A Parent’s Guide to Concussion in Sports

According to the NFHS, National Federation of State High School Associations, it is estimated that over 140,000 high school athletes across the United States suffer a concussion each year. As a parent of active children, being aware of symptoms of a concussion is important. While many believe that concussions only occur when an athlete loses consciousness, in actuality, a concussion can occur even when symptoms are not as apparent.

Recognizing Symptoms:

A critical step you can take to ensure your child is having a healthy athletic experience is to be aware of warning signs of a concussion. You may notice changes in your child’s behavior or thinking, or your child himself may complain about cautionary symptoms.



  • Feels confused
  • Appears dazed or stunned
  • Not thinking clearly
  • Slow process of thinking
  •  Concentration/ Memory problems


  • Nausea/ Vomiting
  • Headache
  • Dizziness/ Imbalance
  • Blurred vision
  • Sensitivity to light/ noise
  • Diminished energy


  • More emotional
  • Anxious/ nervous
  • Easily upset/ angered


  • Changes in normal sleep pattern
 When one or more of these symptoms are evident, it is important to
1.       Stop sport/ activity                           2. Seek medical evaluation

When Can An Athlete Return to Play?
No athlete should return to play on the same day.
All athletes who sustain a concussion must undergo an evaluation by a healthcare provider and must be clear of all symptoms during physical testing. Even if it appears that your child is symptom free, healing my not be complete. For this reason, ample rest is required for complete recovery.

  • Following medical clearance, a return to play schedule should be followed to allow the brain to re-adjust to exertion. This schedule should be enforced over time allowing your child to be asymptomatic for each step for a period of time prior to progressing.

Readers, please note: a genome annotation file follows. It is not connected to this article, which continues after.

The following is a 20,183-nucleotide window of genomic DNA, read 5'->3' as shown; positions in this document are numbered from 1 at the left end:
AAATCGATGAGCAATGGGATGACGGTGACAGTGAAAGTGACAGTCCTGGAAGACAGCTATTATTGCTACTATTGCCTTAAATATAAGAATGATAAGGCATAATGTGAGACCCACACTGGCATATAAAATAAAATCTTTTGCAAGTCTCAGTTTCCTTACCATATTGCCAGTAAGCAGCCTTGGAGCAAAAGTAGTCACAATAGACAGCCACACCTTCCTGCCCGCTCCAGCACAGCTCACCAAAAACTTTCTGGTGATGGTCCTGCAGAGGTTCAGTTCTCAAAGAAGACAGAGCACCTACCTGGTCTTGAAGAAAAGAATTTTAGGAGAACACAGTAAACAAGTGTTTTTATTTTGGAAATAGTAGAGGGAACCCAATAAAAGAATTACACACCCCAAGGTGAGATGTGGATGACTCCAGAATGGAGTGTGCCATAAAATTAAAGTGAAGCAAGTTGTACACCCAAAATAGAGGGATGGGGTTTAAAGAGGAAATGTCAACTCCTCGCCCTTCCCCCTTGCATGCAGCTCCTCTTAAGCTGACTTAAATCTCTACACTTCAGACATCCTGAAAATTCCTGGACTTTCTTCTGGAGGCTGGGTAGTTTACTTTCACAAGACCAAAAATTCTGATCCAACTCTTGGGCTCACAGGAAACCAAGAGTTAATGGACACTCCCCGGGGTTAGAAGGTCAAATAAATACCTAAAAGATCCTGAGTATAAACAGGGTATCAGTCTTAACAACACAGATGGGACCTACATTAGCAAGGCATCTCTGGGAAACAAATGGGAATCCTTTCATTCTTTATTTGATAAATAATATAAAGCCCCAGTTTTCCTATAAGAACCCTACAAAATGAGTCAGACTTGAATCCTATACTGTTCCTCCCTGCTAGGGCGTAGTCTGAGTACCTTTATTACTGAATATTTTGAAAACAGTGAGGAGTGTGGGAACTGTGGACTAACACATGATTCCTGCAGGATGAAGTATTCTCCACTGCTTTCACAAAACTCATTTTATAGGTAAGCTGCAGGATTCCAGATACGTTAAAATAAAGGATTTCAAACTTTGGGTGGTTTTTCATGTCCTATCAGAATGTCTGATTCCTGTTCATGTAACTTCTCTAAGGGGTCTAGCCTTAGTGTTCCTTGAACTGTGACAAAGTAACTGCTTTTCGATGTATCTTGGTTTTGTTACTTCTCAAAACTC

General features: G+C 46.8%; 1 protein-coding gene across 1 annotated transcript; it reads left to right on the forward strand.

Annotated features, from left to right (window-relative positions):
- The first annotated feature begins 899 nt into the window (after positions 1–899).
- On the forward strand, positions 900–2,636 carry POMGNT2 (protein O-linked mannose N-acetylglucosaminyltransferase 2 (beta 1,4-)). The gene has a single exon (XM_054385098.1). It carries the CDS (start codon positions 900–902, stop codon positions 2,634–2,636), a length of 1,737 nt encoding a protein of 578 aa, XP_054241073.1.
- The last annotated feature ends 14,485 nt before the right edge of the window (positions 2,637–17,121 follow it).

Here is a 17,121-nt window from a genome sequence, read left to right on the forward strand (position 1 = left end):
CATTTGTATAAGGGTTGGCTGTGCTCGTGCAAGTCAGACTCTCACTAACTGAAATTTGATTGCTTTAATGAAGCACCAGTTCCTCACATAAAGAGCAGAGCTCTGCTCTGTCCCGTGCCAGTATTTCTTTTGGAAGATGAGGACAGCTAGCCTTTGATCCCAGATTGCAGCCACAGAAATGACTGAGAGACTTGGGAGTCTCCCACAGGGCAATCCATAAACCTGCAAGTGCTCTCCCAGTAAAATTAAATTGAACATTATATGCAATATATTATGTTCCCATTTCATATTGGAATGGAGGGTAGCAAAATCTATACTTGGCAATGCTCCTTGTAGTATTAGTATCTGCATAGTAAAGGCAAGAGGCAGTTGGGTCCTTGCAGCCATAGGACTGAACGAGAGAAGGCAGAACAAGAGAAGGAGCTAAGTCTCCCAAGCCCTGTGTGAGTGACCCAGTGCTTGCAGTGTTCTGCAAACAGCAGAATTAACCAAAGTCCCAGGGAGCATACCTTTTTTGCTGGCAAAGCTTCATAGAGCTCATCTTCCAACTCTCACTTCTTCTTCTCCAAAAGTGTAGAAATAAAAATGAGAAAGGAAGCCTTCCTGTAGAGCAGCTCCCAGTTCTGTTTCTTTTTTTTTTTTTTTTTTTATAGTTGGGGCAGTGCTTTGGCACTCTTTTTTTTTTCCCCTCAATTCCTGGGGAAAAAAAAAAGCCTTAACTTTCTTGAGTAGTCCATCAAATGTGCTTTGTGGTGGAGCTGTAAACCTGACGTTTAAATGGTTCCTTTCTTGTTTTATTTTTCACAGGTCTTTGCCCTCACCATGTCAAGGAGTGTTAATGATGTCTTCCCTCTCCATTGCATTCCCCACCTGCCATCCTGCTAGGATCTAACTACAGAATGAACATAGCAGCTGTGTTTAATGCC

Step 1: Light exercise, including walking or riding an exercise bike. No weight-lifting.
Step 2: Running in the gym or on the field. No helmet or other equipment.
Step 3: Non-contact training drills in full equipment. Weight training can begin.
Step 4: Full contact practice or training.
Step 5: Game play.

When Can An Athlete Return to Learn/ School?

  • Just as a child should gradually increase physical activity post-concussion, all cognitive activities should slowly be reintroduced after a period of rest. By consulting your doctor, you can create the optimal return to learn schedule for your child similar to the one presented below. 

Step 1: Post concussion take a rest from cognitive activities. 
Step 2: Slowly reintroduce light cognitive activities for short periods of time (coloring, drawing,                        listening to audio books, and watching television).
Step 3: School-specific activity can be increased gradually (up to 30 minutes). 
Step 4: Allow your child to return to school under a modified schedule. This means fewer classes, or                providing extra time to complete activities when needed. 

* Note: If symptoms worsen at any time, allow your child to rest until symptoms improve. When they improve, the child may return to class. 

By having a deeper understanding about concussion identification & care, you will be able to help your child live a healthier lifestyle.